Today is the 85th birthday of the actress Sandy Dennis. She has filmed some incredible performances, she has received awards, but not enough recognition for her work. She is in The Out-of-Towners, one of my very favorite films. The world is a better place because she was in it and still feels the loss that she has left.
NAME: Sandy Dennis
BIRTH DATE: April 27,1937
PLACE OF BIRTH: Hastings, Nebraska
DATE OF DEATH: March 2, 1992
PLACE OF DEATH: Westport, Connecticut
CAUSE OF DEATH: Cancer – Ovarian
REMAINS: Buried, Lincoln Memorial Park, Lincoln, NE
OSCAR for Best Supporting Actress 1967 for Who’s Afraid of Virginia Woolf?
TONY for A Thousand Clowns
TONY for Any Wednesday
BEST KNOWN FOR: American theater and film actress. At the height of her career in the 1960s she won two Tony Awards, as well as an Oscar for her performance in Who’s Afraid of Virginia Woolf?.
Dennis made her television debut in 1956 in The Guiding Light. In 1963, she appeared in the The Fugitive, which starred David Janssen, in the episode “The Other Side of the Mountain.” In 1964, she appeared in the television episode “Don’t Mention My Name in Sheboygan” of Craig Stevens’s CBS drama, Mr. Broadway. Her film debut was the role of Kay in Splendor in the Grass (1961). However, she was more committed to following a career in the theater. She won consecutive Tony Awards for her performances in A Thousand Clowns (1963) and Any Wednesday (1964). She won the Oscar for Best Supporting Actress for her role as Honey, the fragile, neurotic young wife of George Segal’s character, in Who’s Afraid of Virginia Woolf? (1966). She followed this with well-received performances in Up the Down Staircase (1967), The Fox (1967), Sweet November (1968) and The Out-of-Towners (1970), although her performance in Nasty Habits (1977) drew harsh criticism from Vincent Canby in the New York Times, who wrote: “Miss Dennis, mugging outrageously and badly, gives the kind of performance that, 40 years ago, would have sent her to bed without her supper. It’s rude, show-offy and, worse, it’s incompetent. Watching her do a double-take is like watching a small tug trying to work the QE2 into her Hudson River berth in a gale.”
In 1963, she appeared in the Naked City episode “Carrier”, as the bearer of a rare disease.
In 1974 she played Joan of Arc in the pilot of Witness to Yesterday, Canadian Patrick Watson’s series of interviews with great figures out of the past.
In 1967 she was voted the 18th biggest star in the US.
A life member of The Actors Studio and an advocate of method acting, Dennis was often described as neurotic and mannered in her performances; her signature style included running words together and oddly stopping and starting sentences, suddenly going up and down octaves as she spoke, and fluttering her hands. Walter Kerr famously remarked that she treated sentences as “weak, injured things” that needed to be slowly helped “across the street”; Pauline Kael said that she “has made an acting style of postnasal drip.” Nonetheless, William Goldman, in his book The Season, referred to her as a quintessential “critics’ darling” who got rave reviews no matter how unusual her acting and questionable her choice of material. During her stint in Any Wednesday, Kerr said the following: “Let me tell you about Sandy Dennis. There should be one in every home.”
Sandy Dennis, along with Anne Bancroft, Zoe Caldwell, Viola Davis, Colleen Dewhurst, Maureen Stapleton, Irene Worth, and Audra McDonald are the only women who have won Tony Awards for both Best Actress in a Play and Best Featured Actress in a Play.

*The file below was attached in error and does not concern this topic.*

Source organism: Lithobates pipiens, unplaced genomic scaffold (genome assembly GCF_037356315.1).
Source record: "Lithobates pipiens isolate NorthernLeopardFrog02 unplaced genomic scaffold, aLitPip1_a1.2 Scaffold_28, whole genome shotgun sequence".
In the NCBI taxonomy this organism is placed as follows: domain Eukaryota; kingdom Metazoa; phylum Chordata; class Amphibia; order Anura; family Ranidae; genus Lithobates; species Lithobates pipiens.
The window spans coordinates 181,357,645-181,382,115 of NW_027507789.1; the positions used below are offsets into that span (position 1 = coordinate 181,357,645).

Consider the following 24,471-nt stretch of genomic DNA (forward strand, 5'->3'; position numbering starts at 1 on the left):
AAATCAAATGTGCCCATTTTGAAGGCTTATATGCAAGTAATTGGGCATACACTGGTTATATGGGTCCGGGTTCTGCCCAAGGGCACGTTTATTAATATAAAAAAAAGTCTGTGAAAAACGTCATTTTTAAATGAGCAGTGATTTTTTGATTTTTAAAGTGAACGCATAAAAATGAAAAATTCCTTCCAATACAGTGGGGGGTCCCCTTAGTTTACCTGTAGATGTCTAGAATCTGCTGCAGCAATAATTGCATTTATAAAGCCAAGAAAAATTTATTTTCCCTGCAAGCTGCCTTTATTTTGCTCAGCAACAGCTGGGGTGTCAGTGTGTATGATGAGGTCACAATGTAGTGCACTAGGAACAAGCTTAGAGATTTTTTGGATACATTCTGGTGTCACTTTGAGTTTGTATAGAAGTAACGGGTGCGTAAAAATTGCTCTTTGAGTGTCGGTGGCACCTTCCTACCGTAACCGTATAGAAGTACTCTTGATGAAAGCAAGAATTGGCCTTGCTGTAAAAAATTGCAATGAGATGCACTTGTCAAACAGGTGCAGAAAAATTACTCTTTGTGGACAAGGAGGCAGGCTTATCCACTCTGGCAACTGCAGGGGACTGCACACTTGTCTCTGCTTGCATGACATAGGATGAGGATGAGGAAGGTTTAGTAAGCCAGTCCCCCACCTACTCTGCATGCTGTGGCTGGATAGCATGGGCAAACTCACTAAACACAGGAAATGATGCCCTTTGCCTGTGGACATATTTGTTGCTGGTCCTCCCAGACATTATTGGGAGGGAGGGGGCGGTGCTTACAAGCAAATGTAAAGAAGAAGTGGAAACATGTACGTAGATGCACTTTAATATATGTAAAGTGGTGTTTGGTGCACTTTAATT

Her last significant film roles were in Alan Alda’s The Four Seasons (1981) and Come Back to the Five and Dime, Jimmy Dean, Jimmy Dean (1982). In 1991, she played a leading role in the film The Indian Runner, which marked Sean Penn’s debut as a film director.
Dennis lived with prominent jazz musician Gerry Mulligan from 1965 until they split up in 1974. Although Mulligan often referred to Dennis as his second wife, Dennis later revealed that they had never married. She also lived with actor Eric Roberts from 1980 to 1985.
In an interview with People magazine in 1989, Dennis revealed she and Gerry Mulligan had suffered a miscarriage in 1965 and went on to say, “if I’d been a mother, I would have loved the child, but I just didn’t have any connection with it when I was pregnant … I never, ever wanted children. It would have been like having an elephant.”
Dennis has been identified as a lesbian by a number of Hollywood historians. According to Dennis’ biographer, Peter Shelley, Eric Roberts, upon being asked if Dennis was bisexual, spoke of her telling him about her many lesbian relationships and said that she, “appreciated the beauty of women. But Sandy also liked and appreciated what a very, very young man could do to a woman, I suppose.”
Sandy Dennis died from ovarian cancer in Westport, Connecticut, at age 54.
The Guiding Light Alice Holden (1956)
FILMOGRAPHY AS ACTOR
The Indian Runner (7-Sep-1991)
Parents (27-Jan-1989) as Millie Dew
Another Woman (18-Nov-1988) as Claire
The Execution (14-Jan-1985)
Come Back to the Five and Dime, Jimmy Dean, Jimmy Dean (12-Nov-1982)
The Four Seasons (22-May-1981) as Anne Callan
Nasty Habits (10-Oct-1977)
God Told Me To (Nov-1976)
Mr. Sycamore (12-Dec-1975)
Something Evil (21-Jan-1972)
The Man Who Wanted to Live Forever (20-Nov-1970)
The Out-of-Towners (28-May-1970)
That Cold Day in the Park (8-Jun-1969)
Thank You All Very Much (Jun-1969) as Rosamund Stacey
Sweet November (8-Feb-1968) as Sara Deever
The Fox (13-Dec-1967) as Jill Banford
Up the Down Staircase (19-Jul-1967) as Sylvia Barrett
Who’s Afraid of Virginia Woolf (21-Jun-1966) as Honey
The Three Sisters (1966)
Splendor in the Grass (10-Oct-1961) as Kay
Author of books:
Sandy Dennis: A Personal Memoir (1997, memoir)